Wednesday, April 28, 2010

Why are there so little reviews?

Ok, you decide to buy the latest gizmo in town. You really want to know how good is your product. You go to the product site and ooze over the nice little high quality pictures and features 'marketed' to you. Then you realize , this might just be the tip of the iceberg. So being smart , you go to some www.xxxxypssl.com and read reviews about your product and make up your mind whether to buy the product or not. Simple isn't it? Now let us look at an interesting statistic and see how bad/good is this behavior. There were 'at least' 10 Million copies of Harry Potter and Half blood prince sold , but Amazon has just over 3500 reviews for this book( the book apparently was one of the top review generating product). The product usage to product review ratio is abysmally low!

Do you still think this sample which is not even 0.000001 % of the total population is good enough to base your decision on?

Studies have shown that reviews normally tend to be 'j' shaped , skewed more towards positive reviews. How dependable are these reviews then?

Adding to these , there are paid reviews which further raises questions on the intentions of review writers

Having stated why reviews might not be a nice starting point , what baffles me is why there are so little reviews even for a product which sells in millions. People always have something to say about a product in real life (good/bad), but most of them don't materialize online!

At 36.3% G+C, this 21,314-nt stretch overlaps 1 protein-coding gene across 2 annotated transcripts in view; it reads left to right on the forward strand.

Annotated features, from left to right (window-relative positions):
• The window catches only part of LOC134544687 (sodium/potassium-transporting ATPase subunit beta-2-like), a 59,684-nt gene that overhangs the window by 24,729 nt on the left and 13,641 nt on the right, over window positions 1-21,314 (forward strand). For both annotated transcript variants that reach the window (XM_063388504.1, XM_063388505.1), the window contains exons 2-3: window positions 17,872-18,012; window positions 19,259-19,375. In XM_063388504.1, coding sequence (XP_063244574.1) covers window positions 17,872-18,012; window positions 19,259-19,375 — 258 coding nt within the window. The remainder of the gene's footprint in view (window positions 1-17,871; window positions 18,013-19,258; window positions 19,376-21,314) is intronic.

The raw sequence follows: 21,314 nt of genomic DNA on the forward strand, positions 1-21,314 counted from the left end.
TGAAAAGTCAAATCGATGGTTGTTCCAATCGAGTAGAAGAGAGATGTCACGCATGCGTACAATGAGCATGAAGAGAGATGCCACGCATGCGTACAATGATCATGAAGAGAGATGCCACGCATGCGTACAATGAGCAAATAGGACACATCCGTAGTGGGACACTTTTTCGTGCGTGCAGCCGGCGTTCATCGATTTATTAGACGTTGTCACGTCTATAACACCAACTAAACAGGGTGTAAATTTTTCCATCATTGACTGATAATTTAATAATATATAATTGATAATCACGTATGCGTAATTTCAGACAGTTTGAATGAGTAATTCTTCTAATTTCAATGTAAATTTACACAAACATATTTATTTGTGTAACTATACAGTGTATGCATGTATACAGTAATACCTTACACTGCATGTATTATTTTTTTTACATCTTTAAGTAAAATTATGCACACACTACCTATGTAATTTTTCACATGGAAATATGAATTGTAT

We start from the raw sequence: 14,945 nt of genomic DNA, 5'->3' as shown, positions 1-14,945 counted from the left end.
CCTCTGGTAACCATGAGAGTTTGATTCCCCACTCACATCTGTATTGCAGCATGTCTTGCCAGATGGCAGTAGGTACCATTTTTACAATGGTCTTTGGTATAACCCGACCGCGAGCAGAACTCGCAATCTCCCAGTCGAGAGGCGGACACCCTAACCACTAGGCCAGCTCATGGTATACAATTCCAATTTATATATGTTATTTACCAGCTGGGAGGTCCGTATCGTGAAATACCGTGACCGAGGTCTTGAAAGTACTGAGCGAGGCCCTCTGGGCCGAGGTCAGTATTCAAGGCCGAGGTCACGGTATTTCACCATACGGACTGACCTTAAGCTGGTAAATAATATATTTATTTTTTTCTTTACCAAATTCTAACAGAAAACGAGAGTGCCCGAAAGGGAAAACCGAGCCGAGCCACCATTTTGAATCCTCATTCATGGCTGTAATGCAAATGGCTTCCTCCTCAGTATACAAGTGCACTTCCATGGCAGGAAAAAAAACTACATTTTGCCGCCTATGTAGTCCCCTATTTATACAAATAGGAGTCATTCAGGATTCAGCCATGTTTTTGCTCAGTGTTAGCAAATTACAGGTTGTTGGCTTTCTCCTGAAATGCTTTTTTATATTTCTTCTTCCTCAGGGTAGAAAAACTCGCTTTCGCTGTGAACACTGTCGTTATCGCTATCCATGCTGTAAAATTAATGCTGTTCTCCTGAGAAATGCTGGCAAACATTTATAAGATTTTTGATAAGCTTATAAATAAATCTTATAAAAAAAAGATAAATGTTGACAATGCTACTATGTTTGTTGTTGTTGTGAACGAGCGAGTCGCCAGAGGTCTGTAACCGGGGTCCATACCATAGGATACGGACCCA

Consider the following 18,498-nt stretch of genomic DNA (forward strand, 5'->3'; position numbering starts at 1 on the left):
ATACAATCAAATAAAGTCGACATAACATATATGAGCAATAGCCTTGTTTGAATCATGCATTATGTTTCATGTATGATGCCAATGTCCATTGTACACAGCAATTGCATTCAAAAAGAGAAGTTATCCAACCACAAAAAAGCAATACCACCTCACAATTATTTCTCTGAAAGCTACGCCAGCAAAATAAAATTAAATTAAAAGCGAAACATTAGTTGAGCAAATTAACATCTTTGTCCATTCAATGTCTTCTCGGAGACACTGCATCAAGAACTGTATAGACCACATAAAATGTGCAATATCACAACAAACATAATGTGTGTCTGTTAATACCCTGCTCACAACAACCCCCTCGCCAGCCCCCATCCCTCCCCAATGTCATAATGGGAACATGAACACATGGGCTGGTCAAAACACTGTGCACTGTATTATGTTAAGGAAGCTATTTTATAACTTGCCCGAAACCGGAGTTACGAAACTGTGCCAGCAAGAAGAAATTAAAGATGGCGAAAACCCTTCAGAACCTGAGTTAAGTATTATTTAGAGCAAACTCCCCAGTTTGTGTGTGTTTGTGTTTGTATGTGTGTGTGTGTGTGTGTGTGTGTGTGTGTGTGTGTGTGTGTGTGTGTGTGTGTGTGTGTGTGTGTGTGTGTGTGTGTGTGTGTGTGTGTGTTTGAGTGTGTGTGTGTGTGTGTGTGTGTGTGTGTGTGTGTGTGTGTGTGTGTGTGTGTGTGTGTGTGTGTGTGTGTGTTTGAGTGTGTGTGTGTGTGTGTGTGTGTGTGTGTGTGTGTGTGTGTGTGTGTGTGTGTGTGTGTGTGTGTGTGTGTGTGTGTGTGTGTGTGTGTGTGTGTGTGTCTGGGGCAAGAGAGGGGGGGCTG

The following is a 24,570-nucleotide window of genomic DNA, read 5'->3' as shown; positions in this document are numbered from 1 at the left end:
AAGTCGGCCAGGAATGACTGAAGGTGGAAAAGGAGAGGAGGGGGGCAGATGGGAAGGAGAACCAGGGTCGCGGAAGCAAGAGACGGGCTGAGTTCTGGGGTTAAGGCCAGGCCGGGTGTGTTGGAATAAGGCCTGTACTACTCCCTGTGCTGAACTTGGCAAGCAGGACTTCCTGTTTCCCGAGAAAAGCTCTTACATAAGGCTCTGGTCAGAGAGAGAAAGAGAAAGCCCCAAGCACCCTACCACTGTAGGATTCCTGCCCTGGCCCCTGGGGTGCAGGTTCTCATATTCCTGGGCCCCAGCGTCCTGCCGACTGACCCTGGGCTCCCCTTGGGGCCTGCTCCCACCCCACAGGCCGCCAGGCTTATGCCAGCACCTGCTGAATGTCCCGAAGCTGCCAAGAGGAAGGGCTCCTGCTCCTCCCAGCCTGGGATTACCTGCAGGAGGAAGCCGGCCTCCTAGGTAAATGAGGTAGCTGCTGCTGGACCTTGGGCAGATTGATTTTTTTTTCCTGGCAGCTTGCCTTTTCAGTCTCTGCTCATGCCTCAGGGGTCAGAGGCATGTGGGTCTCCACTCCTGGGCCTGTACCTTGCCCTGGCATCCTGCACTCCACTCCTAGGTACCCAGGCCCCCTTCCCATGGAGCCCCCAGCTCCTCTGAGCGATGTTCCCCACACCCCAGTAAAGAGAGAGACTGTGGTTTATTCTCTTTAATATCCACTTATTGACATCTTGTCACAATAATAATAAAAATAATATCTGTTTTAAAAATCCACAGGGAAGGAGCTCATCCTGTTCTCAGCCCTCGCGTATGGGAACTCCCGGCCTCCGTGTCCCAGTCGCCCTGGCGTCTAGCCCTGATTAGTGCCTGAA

Now, consider this. You have a problem , say your latest PDA phone loses charge very often. You submit your problem to Google and Bingo (no pun intended) there is a solution to your problem in some www.xxxtechxxforum.com (given by geekwhoitis who already has 3B replies to his/her name). Here is a product which has some defects and people report (can we call this a review) it , while in the former case it goes unreported by majority!

Is there a difference between these two instances of consumer behavior? My guess is over and above all social reasons , there is a personal satisfaction of getting things done or in other words the IMPACT your actions create and how it directly affects you (does it solve 'your' problem or show 'you' as a significant contributor?).

Can we increase the number of reviews to a product by showing what IMPACT it would create? Is there really an IMPACT to the person who gives the review? Are firms taking note and more importantly 'act' on these reviews which are free market insights?

1 comment:

shyam said...

Nice Blog...don't about Harry Potter books but...reviews Definitely help when u r buying new Mobiles....